August 7, 2007 6:55 AM   Subscribe

Maximal volume of an ellipsoid...

The volume of an ellipsoid is: 4πabc/3

An ellipsoid is defined with the function: x^2/ a^2 + y^2/ b^2 + z^2/ c^2 = 1

In the case where the sum a + b + c is a fixed value, how might I derive that the ellipsoid of maximal volume is a sphere?

I'd expect to show that a = b = c but am not certain where to start.

Note: This is a "homework" question, in that I am working on some math by myself to get back up to speed on some stuff I did many years ago. I'd appreciate hints rather than a full solution. Feel free not to answer if this bothers you.
posted by Blazecock Pileon to Education (15 answers total) 2 users marked this as a favorite
Best answer: You want to extremize some function subject to constraints. The normal way of doing this is to differentiate the function, but the constraints complicate things. One way of dealing with this is Lagrange Multipliers. As requested, I haven't worked this through to confirm the method would work in this case, but I have a hunch it's what you want.
posted by caek at 7:02 AM on August 7, 2007

Method 1
Step 1: use a+b+c=constant to eliminate a variable in the volume
Step 2: use calculus* to check that there exists a local maximum
Step 3: check the "boundaries" of the space. What are the limits to which you could reasonably take a,b, and c subject to your constraint? If there are no boundaries, observe what happens as the variables go to infinity.

Method 2
Use "lagrange multipliers" to get everything in one equation, repeat steps 2,3

If you don't remember the * needed, that's easy to fix.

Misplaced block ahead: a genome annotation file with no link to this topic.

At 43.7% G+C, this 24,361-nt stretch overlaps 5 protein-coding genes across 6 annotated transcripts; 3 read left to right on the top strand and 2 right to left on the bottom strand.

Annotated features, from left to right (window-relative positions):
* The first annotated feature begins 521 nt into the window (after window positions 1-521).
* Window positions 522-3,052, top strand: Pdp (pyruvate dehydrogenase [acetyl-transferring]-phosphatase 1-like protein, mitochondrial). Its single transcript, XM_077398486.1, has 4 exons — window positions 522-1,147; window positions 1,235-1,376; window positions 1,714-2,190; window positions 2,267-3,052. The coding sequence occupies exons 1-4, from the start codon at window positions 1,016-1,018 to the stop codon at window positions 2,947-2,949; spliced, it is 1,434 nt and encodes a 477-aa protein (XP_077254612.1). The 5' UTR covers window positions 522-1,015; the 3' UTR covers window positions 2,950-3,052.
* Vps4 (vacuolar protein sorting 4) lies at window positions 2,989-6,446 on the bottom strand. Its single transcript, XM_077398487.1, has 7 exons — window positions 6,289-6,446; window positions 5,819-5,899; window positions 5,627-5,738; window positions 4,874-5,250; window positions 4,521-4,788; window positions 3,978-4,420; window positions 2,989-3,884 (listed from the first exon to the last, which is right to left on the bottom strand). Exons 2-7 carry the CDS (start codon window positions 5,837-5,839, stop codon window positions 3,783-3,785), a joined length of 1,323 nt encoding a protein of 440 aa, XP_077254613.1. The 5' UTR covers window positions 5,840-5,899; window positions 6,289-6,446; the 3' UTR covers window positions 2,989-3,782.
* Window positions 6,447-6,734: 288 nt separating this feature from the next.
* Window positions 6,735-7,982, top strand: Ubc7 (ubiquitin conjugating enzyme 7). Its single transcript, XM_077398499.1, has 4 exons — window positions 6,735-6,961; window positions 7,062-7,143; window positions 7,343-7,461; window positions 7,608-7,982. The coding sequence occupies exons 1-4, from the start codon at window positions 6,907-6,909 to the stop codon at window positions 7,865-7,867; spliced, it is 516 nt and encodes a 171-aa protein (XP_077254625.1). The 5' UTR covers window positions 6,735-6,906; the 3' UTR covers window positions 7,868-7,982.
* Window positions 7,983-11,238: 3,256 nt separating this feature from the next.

posted by a robot made out of meat at 7:07 AM on August 7, 2007

Also, if you have software available, in method 1 after eliminating a variable you have a 2-d maximization problem. Consider making a plot so that you can see what's going on.
posted by a robot made out of meat at 7:10 AM on August 7, 2007

If you had only one unknown in '4πabc' rather than 3 of them, you can find minima and maxima by looking for zeroes in the derivitive with respect to the single unknown.
posted by jepler at 7:12 AM on August 7, 2007

all the expressions you give are symmetrical (there's nothing to distinguish a, b and c except for the letters used; a+b+c = 1 is identical to b+a+c = 1 for example).

this means that the result has to be symmetrical too (which is equivalent to saying a = b = c).

however, i am a physicist not a mathematician, so i don't know how you "prove" the above in a more formal way (although i would love to know how...). i mention it mainly because you can often use this kind of argument to check results, so it's useful to be aware of it.
posted by andrew cooke at 7:31 AM on August 7, 2007

andrew: partially true. If there was a unique answer it would have to be a symmetrical one. However, before you do the math there is no guarantee that a subspace isn't the answer, or that a maximum even exists.
posted by a robot made out of meat at 7:46 AM on August 7, 2007

You have three equations with three variables. Simplify. Then maximize.
posted by Eringatang at 8:08 AM on August 7, 2007

Yeah, if I were you I'd use Lagrange multipliers. The Wikipedia article on the subject has a basic overview of how to use them.
posted by Johnny Assay at 8:15 AM on August 7, 2007

Best answer: I think we should do this without calculus. Where's the fun in it otherwise?

Ignore the constants 4, π and 3, who cares. We want to maximise abc when a+b+c=1 (who cares what that constant is too?).